day. His topic concerned DNA repair as a biomarker in
epidemiologic studies, and he served as referee between the
epidemiologists and the biochemists. It was clear, he said, there
was a communication problem.
     "You can see why we need these research days. We have to
start sharing language and ideas," Dr. Grossman said.
     The third session on health care delivery, specifically
patient outcomes research, was chaired by Judith Kasper,
associate professor of health policy and management. One
presenter, Donald Steinwachs, professor and chair of Health
Policy and Management, discussed how outcomes research affects
health policy.
     "We've entered a new generation of accountability," Dr.
Steinwachs said. "Outcomes and quality information must be
increasingly relevant to judge the performance of health care
     "All new measures must consider diversity in health states,"
added Anne Riley, an assistant professor of health policy and
management. "The goal is more than to just keep people alive. The
best health status measures should be simple, universal, easily
interpreted and applicable to a wide range of people." 
     Dr. Krag was pleased both by the turnout for the event and
by the quality and diversity of the presentations.
     "This event allowed us to recognize and reinforce our common
threads of participation and cooperation," Dr. Krag said. "That's
the powerful purpose for this day."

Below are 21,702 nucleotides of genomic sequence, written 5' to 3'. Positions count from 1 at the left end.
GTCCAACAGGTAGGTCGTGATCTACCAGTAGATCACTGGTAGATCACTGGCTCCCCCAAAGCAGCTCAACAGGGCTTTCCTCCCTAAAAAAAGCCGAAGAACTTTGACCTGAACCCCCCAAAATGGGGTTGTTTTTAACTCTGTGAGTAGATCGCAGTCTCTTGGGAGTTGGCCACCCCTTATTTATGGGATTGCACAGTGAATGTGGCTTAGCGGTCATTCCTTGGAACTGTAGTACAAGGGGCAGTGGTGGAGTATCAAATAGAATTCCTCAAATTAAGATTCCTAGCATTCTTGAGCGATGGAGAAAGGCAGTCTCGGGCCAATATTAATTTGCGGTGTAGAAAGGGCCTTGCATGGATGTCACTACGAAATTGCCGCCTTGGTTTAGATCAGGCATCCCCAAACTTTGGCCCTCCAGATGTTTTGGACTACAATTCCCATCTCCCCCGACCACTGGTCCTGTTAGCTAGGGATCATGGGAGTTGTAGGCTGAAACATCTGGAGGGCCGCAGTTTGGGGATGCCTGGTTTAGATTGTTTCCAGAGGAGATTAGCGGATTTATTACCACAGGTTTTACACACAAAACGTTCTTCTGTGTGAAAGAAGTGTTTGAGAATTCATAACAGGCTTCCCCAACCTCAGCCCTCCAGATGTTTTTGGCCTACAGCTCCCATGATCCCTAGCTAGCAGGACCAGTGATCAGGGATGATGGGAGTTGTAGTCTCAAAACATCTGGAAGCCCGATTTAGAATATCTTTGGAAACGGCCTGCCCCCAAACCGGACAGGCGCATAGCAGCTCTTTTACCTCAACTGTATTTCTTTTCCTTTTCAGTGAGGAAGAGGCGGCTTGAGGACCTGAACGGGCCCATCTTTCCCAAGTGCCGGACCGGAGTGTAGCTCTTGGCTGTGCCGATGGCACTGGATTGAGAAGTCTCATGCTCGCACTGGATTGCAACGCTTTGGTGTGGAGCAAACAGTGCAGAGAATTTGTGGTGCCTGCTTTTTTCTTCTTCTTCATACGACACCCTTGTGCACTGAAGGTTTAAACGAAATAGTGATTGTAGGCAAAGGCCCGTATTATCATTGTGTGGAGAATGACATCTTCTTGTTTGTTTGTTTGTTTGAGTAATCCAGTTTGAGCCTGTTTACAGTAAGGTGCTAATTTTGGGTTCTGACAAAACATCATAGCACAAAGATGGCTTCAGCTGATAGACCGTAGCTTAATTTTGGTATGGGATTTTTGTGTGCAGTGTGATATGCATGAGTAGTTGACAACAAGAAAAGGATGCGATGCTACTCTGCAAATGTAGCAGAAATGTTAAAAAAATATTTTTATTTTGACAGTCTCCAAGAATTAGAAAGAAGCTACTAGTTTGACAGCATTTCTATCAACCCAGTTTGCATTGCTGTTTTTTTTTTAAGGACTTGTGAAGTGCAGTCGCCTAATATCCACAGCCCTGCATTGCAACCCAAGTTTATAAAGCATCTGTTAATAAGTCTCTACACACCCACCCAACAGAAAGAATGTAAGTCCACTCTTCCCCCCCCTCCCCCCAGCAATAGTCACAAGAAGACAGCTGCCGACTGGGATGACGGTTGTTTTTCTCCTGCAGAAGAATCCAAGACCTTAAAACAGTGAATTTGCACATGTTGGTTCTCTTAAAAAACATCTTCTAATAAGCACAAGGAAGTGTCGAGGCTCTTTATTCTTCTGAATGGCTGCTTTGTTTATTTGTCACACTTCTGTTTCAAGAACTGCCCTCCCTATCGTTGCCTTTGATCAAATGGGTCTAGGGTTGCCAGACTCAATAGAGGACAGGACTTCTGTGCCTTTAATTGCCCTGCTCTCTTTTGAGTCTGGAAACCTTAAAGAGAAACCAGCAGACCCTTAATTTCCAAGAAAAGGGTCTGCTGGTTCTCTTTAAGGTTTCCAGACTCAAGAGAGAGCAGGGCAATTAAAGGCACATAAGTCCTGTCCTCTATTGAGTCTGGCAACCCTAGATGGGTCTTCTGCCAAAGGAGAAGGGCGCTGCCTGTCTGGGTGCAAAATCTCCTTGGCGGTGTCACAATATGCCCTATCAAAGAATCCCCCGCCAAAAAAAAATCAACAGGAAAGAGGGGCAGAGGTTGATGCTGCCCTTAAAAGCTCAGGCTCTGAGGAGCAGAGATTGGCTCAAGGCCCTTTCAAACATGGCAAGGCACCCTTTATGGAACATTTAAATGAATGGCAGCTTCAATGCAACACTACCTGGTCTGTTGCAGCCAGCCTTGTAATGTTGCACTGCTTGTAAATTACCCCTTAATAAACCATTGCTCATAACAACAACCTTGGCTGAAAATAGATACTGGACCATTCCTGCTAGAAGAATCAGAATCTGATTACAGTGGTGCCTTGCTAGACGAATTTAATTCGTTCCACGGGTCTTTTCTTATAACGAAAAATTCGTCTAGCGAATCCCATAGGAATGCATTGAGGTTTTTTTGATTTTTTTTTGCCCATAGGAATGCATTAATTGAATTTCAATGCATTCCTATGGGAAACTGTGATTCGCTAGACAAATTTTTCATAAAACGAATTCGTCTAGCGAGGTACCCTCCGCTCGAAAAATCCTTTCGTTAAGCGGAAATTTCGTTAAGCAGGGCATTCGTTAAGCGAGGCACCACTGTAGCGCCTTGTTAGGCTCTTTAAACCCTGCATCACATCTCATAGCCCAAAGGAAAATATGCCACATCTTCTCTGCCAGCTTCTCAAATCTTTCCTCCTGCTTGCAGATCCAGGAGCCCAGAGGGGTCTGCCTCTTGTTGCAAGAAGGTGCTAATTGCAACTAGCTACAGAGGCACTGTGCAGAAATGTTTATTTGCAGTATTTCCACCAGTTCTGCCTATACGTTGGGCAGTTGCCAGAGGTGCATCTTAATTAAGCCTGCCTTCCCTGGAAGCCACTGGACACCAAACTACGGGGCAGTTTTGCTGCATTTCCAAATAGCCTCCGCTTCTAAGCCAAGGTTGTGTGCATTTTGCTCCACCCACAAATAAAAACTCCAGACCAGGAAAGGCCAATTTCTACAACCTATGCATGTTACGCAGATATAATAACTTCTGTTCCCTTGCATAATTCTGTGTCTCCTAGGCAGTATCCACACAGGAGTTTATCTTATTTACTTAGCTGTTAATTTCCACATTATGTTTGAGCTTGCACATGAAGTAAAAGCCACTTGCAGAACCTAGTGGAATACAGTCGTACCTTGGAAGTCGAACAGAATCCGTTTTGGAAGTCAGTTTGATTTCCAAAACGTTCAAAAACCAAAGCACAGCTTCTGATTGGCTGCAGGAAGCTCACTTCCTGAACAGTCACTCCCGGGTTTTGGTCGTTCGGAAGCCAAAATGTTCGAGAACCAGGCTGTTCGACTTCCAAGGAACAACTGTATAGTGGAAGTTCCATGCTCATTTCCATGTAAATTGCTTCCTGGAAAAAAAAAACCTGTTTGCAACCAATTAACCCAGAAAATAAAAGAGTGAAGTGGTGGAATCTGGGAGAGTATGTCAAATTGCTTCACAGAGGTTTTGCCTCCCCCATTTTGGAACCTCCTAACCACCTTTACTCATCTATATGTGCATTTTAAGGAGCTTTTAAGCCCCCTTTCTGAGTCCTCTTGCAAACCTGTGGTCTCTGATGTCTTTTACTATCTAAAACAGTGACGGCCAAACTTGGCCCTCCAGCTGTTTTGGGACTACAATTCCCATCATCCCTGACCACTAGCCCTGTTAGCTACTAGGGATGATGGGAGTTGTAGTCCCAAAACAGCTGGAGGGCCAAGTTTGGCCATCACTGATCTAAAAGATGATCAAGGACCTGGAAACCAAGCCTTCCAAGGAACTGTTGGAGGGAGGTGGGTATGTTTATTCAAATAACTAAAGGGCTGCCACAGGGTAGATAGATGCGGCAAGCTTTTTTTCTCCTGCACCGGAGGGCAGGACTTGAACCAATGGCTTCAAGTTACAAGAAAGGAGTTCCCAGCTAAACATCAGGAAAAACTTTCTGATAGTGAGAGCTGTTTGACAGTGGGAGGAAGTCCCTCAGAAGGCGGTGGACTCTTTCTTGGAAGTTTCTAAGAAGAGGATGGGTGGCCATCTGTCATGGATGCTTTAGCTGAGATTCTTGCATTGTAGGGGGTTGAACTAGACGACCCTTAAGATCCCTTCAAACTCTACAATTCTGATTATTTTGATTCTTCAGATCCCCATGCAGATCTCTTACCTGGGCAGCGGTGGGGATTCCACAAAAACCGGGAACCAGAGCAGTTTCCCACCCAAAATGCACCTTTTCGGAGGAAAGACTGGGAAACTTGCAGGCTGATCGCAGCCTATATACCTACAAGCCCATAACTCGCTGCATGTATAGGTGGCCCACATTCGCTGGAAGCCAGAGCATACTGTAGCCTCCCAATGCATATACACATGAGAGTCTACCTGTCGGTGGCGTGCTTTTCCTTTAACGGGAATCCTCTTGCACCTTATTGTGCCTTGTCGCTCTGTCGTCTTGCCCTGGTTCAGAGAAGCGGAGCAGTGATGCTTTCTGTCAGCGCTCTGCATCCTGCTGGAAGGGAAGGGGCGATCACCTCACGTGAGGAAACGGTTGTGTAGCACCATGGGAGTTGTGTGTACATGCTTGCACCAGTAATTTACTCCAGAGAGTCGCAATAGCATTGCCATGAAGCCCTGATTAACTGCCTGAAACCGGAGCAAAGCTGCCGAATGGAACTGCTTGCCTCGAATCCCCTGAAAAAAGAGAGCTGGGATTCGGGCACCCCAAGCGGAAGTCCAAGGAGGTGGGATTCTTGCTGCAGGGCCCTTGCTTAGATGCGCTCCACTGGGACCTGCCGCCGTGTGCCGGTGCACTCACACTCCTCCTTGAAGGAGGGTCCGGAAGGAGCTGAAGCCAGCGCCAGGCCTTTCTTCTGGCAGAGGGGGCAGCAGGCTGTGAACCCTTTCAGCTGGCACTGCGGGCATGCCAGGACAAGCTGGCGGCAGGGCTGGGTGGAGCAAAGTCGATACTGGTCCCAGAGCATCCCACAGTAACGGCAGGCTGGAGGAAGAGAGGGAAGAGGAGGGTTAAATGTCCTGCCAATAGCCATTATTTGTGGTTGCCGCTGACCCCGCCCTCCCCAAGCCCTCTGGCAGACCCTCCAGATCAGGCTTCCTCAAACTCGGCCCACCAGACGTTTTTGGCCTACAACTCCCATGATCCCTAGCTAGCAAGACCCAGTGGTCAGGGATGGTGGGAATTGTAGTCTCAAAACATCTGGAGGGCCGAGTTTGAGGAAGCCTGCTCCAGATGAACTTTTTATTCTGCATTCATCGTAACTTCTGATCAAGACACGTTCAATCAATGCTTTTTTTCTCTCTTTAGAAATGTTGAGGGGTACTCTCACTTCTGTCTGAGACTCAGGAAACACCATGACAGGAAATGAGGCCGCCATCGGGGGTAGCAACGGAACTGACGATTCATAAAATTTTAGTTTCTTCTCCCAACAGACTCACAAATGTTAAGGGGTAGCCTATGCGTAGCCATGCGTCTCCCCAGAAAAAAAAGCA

Hutchins determined to create world-class international services 

     John J. Hutchins got his new position as Hopkins' first
director of international services by making his prospective
employers an offer they couldn't refuse.
     In his eight years as director of the International Center
at the Cleveland Clinic Foundation, Hutchins built the annual
volume of international business from $7 million to $70 million,
said James Block, the hospital's president and chief executive
officer. Hutchins, 53, invited himself to interview for a similar
position at Hopkins, even though no such position existed there.
But his offer to build Hopkins' international patient services
into one of the finest in the world met receptive ears.
     Within the past year, Hopkins treated about 630 patients 
from 77 countries. The Cleveland Clinic Foundation treated that
many international patients in a month. Part of the reason for
the clinic's numbers is that they had aggressively courted
international contacts and let it be known that the hospital was
very accommodating to patients and their companions, Hutchins
said. Hopkins, too, had been interested in attracting the
business, but that had not been a priority.
     But it could have been, said Hutchins' boss in Cleveland,
William Kaiser, who was a consultant to many U.S. hospitals,
including Hopkins. Hutchins said that Dr. Kaiser told Hopkins
administrators that they were losing a lot of revenue because
their programs for attracting international patient services were
underdeveloped and that the director of the program at Cleveland
Clinic was about the only one who could straighten it out. That
was John Hutchins. Although the seed was planted, the timing, for
Hopkins, was not right.
     A year later, however, Hutchins was seriously entertaining
offers from other hospitals, because Dr. Kaiser had retired and
the new administration was not receptive to expanding its market
share. As he mulled over offers from several other institutions,
he asked himself a question.
     "If I were going to go to work somewhere else, should I go
to where the offers are or should I go to the best hospital in
America and offer my services," Hutchins recalled. "The best case
scenario, I thought, was to go where the best doctors are,
because ultimately that's the service the hospital is selling."
     So John Hutchins called Johns Hopkins and invited himself